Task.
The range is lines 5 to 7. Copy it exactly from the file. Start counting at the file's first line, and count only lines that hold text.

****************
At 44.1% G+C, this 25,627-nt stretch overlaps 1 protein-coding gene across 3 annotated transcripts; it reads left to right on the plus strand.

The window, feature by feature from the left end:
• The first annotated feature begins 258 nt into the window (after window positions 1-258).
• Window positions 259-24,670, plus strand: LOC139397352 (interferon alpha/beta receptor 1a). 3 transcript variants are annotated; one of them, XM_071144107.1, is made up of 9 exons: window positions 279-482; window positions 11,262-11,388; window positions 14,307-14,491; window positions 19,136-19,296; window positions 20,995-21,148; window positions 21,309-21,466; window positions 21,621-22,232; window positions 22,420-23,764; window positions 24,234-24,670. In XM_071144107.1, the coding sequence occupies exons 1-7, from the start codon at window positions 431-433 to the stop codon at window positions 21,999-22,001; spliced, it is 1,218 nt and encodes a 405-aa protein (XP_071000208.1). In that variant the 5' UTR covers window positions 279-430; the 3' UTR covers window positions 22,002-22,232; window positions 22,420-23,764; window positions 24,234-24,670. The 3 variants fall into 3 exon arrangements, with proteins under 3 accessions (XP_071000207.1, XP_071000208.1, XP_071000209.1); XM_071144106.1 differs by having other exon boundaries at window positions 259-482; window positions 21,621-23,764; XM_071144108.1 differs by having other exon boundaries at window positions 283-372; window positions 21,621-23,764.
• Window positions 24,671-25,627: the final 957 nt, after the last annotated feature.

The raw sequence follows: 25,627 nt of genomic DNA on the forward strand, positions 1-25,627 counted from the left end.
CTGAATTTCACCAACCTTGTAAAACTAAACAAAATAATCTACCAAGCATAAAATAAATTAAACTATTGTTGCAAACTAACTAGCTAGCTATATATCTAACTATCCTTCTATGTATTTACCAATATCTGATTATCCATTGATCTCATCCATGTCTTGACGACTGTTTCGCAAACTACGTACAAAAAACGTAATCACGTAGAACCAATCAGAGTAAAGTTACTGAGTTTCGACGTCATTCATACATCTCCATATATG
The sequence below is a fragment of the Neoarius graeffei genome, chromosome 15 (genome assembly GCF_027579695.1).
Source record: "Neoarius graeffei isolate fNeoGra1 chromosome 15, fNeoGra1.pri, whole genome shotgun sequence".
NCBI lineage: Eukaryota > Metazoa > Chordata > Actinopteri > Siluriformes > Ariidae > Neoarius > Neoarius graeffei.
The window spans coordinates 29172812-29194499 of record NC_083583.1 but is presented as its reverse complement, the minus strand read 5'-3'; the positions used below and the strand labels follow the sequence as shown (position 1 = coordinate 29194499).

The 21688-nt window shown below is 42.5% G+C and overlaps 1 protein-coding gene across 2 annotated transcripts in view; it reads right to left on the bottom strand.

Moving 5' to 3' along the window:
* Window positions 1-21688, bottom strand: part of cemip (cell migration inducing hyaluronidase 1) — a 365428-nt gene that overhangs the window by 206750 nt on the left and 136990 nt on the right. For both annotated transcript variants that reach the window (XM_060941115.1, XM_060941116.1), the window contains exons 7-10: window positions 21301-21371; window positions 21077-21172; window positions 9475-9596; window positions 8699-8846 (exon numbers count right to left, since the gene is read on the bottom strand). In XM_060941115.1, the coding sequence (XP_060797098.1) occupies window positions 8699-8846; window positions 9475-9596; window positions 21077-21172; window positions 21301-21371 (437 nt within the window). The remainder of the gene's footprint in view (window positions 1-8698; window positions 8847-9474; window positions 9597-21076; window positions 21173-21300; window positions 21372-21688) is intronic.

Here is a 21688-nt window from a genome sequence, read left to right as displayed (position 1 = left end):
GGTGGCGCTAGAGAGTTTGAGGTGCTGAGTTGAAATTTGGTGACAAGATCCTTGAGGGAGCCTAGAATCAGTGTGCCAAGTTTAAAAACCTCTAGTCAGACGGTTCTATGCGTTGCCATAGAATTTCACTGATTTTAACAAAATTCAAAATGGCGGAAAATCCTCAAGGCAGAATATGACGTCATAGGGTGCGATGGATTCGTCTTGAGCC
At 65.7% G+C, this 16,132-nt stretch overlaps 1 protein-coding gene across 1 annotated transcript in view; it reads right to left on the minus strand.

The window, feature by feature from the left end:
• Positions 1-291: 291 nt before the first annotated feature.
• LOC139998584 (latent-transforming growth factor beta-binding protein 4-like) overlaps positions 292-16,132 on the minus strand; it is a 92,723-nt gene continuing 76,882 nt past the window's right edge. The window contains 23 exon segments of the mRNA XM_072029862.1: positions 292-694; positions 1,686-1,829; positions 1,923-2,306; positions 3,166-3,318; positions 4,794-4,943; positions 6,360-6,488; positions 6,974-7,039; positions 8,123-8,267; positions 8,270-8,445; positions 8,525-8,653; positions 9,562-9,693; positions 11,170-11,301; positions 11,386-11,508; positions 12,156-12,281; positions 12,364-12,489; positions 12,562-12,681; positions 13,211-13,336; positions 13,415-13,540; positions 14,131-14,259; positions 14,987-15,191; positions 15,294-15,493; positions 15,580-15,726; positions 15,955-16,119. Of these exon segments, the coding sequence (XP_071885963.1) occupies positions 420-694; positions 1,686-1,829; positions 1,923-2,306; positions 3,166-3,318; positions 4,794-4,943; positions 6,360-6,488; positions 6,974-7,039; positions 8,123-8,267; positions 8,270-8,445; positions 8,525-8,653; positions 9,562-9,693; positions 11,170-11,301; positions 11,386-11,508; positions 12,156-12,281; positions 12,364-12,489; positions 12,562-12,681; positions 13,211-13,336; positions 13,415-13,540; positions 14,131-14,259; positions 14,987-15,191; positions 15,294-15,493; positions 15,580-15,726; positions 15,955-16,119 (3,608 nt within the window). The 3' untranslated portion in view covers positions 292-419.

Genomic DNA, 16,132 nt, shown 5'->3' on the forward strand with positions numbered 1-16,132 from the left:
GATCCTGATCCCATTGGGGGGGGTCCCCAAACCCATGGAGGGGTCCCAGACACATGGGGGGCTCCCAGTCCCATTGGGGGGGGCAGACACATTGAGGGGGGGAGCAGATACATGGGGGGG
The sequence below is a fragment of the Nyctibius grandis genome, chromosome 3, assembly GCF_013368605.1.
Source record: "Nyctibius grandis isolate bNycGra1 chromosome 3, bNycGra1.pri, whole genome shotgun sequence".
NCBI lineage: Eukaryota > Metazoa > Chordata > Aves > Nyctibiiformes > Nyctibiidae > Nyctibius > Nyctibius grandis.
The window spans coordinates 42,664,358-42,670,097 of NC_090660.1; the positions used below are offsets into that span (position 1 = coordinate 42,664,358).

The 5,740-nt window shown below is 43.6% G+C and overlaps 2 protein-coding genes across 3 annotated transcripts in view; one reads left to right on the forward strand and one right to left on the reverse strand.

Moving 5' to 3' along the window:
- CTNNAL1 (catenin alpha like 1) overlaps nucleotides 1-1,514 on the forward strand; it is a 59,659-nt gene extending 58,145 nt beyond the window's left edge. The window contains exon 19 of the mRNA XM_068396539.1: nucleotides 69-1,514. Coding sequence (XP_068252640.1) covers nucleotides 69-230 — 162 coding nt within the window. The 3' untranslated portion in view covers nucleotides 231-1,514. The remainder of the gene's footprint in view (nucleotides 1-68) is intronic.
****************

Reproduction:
• Window positions 24,671-25,627: the final 957 nt, after the last annotated feature.

The raw sequence follows: 25,627 nt of genomic DNA on the forward strand, positions 1-25,627 counted from the left end.
CTGAATTTCACCAACCTTGTAAAACTAAACAAAATAATCTACCAAGCATAAAATAAATTAAACTATTGTTGCAAACTAACTAGCTAGCTATATATCTAACTATCCTTCTATGTATTTACCAATATCTGATTATCCATTGATCTCATCCATGTCTTGACGACTGTTTCGCAAACTACGTACAAAAAACGTAATCACGTAGAACCAATCAGAGTAAAGTTACTGAGTTTCGACGTCATTCATACATCTCCATATATG